Lombardia caps huge season for ‘Purito’

Where does Joaquim Rodriguez's win at Lombardia rank him among Spain's classics men?

Photo: watson

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LEON, Spain (VN) — Joaquim Rodríguez made history with his dramatic victory in Saturday’s Giro di Lombardia, becoming the first Spanish rider to win the Italian monument in the race’s century-long history.

For “Purito,” it concluded a spectacular season that included podiums in both the Giro d’Italia and Vuelta a España. He not only won quality races all season long, including Flèche Wallonne in April, he once again won the WorldTour ranking thanks to his Saturday success, bouncing ahead of Bradley Wiggins to essentially put a lock on the classification.

Rodríguez’s Lombardia victory in the rain also caps a decade-long rise among Spanish “clasico-manos,” classics specialists that have finally put Spain on the map when it comes to the calendar’s important one-day classics.

It took 106 editions before a Spanish rider won the “Race of the Falling Leaves” and Rodríguez said it was worth the wait.

“This victory is the most important in my career, both for what it means to me and to be the first Spanish rider to win,” he said. “This makes all my (close calls) worth it, to win this important race.”

Rodríguez is the ideal Spanish classics rider. With his compact build and deadly finish-line punch, his DNA seems wired for races such as Lombardia and Liège-Bastogne-Liège.

It wasn’t that long ago, however, that Spanish riders and classics were far from synonymous. Spain’s spindly climbers typically spun to success in stage races, with a big focus in the mountains, and it was only in the past decade or so that Spanish riders have become a force in the one-day classics.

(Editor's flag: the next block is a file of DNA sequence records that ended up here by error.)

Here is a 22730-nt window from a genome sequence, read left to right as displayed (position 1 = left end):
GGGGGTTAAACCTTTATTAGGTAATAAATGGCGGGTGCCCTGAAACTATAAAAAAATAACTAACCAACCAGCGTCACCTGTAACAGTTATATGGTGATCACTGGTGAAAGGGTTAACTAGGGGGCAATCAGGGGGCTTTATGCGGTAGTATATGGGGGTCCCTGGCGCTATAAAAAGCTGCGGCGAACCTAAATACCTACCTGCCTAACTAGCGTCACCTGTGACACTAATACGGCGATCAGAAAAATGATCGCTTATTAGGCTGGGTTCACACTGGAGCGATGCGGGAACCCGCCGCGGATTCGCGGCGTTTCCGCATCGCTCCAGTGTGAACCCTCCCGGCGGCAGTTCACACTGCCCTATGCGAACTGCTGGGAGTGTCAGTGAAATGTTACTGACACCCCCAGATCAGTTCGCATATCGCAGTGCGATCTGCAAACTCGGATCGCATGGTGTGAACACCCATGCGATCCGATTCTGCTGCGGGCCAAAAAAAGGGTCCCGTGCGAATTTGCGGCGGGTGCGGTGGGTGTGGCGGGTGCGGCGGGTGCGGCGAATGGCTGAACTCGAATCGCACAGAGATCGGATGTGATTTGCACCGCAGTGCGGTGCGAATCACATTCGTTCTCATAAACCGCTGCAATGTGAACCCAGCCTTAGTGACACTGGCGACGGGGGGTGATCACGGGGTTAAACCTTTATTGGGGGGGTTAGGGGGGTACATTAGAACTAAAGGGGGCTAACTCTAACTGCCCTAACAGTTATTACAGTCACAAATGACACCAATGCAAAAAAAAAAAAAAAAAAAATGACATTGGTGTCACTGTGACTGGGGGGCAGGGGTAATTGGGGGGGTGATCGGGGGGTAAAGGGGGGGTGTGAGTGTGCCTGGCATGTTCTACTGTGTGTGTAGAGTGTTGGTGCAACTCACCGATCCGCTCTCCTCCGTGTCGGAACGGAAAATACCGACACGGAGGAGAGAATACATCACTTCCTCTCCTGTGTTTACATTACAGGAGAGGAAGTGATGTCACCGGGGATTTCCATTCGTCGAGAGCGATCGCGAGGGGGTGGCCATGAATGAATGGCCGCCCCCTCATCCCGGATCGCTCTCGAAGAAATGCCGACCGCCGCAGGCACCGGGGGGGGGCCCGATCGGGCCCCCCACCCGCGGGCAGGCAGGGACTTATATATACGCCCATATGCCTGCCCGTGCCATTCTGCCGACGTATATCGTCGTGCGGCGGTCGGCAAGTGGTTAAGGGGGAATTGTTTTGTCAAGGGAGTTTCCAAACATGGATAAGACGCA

Since Oscar Freire won his first of three editions of Milan-San Remo in 2004, however, Spanish riders have claimed six “monuments,” with Alejandro Valverde winning two editions of Liège-Bastogne-Liège along with Rodríguez’s first Lombardia win. There have been another 15 Spanish podiums across the monuments in the same period of time.

That’s an impressive haul, better than any singular nation besides Belgium, but why did it take so long? Juan Antonio Flecha, the lone Spanish rider who consistently has performed on the cobblestones, said it was partly due to Spain’s culture of cycling.

“Before, the Spanish riders did not race so much in Belgium and beyond the grand tours,” Flecha said in an earlier interview. “Today the teams are more international and we race all over the world. That is a big change from not so long ago.”

Flecha is correct in that the Belgian classics were often chock-full of smaller, regional teams. There were literally dozens of Belgian, Dutch and French teams throwing elbows to get into the April classics. Spanish teams typically were content to race south of the Pyrénées, where Spain used to have a full racing calendar from February through May.

Perhaps the biggest reason for the recent spike of Spanish success in the classics is the rescheduling of the Vuelta a España from April to September. Spanish riders would naturally target the Vuelta as their top spring goal, leaving little attention for the far-away Belgian classics. With the Vuelta in September since 1995, coupled with the gradual formation of larger, more established international teams, Spanish riders have been targeting the classics as a central goal on par with the grand tours and the world championships.

For Valverde, a winner of two Liège crowns, the classics have been firmly a part of his season calendar since he turned pro.

“The classics are just as important as the Tour or the world championships,” Valverde told VeloNews earlier this season. “I like the races that play to my strengths, such as Amstel Gold and Liège. Of course, I would like to win more (monuments). The races have a special history and prestige. They are also very hard.”